Sustainability Action Week

March 3, 2022, by Ryan Neal

The Sustainability Challenge – day four

In celebration of Sustainability Action Week, we’ve challenged two of our senior leaders – Andy Nolan, Director of Development and Sustainability; and Professor Sarah Speight, Pro-Vice-Chancellor for Education and Student Experience – to spend the week living as sustainably as possible. Each day they will be chronicling their experience and sharing some tips so make sure you check back regularly.


Learning from the next generation


It’s an early start this morning. After a day of working from home, it feels good to be walking down the hill into town for the bus. In just two days, I can see the difference in the green spaces on my route. The snowdrops, the daffodils and the primroses are all opening. Once in the office, I have a healthy balance of face-to-face and virtual meetings. I’ve planned ahead and thought about what I need for each meeting. I chose not to carry my laptop but have taken care to print the few hard copy papers I need in ‘two pages per side’, and ‘print both sides’ mode.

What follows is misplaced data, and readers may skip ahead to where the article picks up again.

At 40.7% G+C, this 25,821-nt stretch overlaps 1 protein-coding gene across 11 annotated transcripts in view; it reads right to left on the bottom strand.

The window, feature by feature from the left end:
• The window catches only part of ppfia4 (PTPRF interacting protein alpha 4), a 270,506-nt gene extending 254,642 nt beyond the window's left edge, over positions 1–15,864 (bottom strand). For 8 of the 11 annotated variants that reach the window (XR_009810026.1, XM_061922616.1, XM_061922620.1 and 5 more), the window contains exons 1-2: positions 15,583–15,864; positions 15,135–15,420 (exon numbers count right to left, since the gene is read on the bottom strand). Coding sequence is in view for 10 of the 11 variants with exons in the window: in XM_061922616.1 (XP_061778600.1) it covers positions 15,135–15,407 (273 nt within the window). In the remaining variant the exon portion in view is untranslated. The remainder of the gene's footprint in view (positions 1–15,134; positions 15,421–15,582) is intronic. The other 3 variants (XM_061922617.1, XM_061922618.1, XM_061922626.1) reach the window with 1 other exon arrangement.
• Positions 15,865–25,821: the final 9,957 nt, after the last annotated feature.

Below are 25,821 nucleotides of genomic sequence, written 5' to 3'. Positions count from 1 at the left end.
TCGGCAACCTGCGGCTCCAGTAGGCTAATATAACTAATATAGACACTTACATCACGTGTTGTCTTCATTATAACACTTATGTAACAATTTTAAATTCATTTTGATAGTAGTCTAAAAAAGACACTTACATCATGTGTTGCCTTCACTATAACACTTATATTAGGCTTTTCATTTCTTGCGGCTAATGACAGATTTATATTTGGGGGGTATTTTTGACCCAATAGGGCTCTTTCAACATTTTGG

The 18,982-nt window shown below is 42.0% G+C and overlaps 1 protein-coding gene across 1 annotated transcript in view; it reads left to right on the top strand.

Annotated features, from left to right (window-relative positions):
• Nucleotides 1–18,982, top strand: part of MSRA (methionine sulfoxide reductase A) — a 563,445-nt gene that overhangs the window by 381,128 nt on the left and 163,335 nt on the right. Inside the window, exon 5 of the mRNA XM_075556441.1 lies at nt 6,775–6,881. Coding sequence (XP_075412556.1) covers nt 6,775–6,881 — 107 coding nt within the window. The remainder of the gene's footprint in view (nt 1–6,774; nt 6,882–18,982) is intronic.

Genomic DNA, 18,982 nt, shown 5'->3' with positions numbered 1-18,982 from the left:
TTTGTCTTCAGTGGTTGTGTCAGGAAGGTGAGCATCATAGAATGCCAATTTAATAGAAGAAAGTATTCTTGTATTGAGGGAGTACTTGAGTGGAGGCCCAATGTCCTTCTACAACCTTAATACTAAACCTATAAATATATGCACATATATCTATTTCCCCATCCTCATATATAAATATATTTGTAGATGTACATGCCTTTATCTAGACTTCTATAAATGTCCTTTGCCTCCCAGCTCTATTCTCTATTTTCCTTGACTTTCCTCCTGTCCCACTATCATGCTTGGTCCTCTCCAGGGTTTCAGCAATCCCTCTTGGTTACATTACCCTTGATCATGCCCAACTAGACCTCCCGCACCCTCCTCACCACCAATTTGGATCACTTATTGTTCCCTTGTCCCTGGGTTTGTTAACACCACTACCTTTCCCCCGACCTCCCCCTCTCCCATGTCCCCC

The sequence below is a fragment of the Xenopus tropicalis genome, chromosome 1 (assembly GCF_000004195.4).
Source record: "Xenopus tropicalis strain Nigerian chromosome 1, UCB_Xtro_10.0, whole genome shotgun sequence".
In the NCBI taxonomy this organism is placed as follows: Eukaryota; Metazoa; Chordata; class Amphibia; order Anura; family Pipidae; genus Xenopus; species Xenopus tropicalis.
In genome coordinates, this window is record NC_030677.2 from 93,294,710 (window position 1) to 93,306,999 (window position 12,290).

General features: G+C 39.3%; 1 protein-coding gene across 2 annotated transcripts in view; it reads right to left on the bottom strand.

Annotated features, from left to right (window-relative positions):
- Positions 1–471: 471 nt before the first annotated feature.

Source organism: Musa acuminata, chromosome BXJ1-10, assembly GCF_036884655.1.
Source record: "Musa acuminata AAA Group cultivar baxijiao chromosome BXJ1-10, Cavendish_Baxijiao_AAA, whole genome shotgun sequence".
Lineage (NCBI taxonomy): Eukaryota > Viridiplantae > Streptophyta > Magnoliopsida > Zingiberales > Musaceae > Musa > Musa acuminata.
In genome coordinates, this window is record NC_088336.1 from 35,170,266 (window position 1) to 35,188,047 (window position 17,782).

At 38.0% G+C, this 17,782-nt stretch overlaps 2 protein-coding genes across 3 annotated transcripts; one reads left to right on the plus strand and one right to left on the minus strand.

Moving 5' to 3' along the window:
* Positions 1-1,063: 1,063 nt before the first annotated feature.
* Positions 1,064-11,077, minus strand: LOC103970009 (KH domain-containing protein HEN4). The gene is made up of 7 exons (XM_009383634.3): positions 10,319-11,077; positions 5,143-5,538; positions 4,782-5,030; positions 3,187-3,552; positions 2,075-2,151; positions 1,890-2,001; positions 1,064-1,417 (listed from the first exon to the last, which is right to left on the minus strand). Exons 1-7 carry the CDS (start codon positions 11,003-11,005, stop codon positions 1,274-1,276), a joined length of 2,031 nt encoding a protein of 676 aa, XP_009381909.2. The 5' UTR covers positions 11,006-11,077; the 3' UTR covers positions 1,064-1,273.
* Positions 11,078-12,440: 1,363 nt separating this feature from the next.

If there’s a theme to Thursday, it’s listening to students. We know that students care deeply about the health of the planet and want older generations (and specifically politicians) to do more. Greta Thunberg isn’t a one-off. Advance HE have some survey data showing that students link learning about sustainability to graduate outcomes – they recognise that there are great careers to be had and they want to work for ethical employers who are responding to the climate emergency. But students don’t always see how sustainability relates to their degree courses.

A few years ago, I ran some focus groups across the three Nottingham campuses in the UK, China and Malaysia. The purpose was to gather data about student understanding of sustainability and their views on whether it should be included in the curriculum of more courses. I found that there were six elements that appeared to contribute to students’ beliefs and attitudes: previous educational experience, personal interests, cultural and family background, current involvement in sustainability-related activities, peer influence and the subject(s) being studied.

For some students, the connection to their studies was obvious:

“As I am an engineering student it’s underlined in almost all our modules.  Sustainability is one of the key features of being an engineering student. It’s always featured in the lessons, in the classes, the lectures so we are constantly being reminded of it.”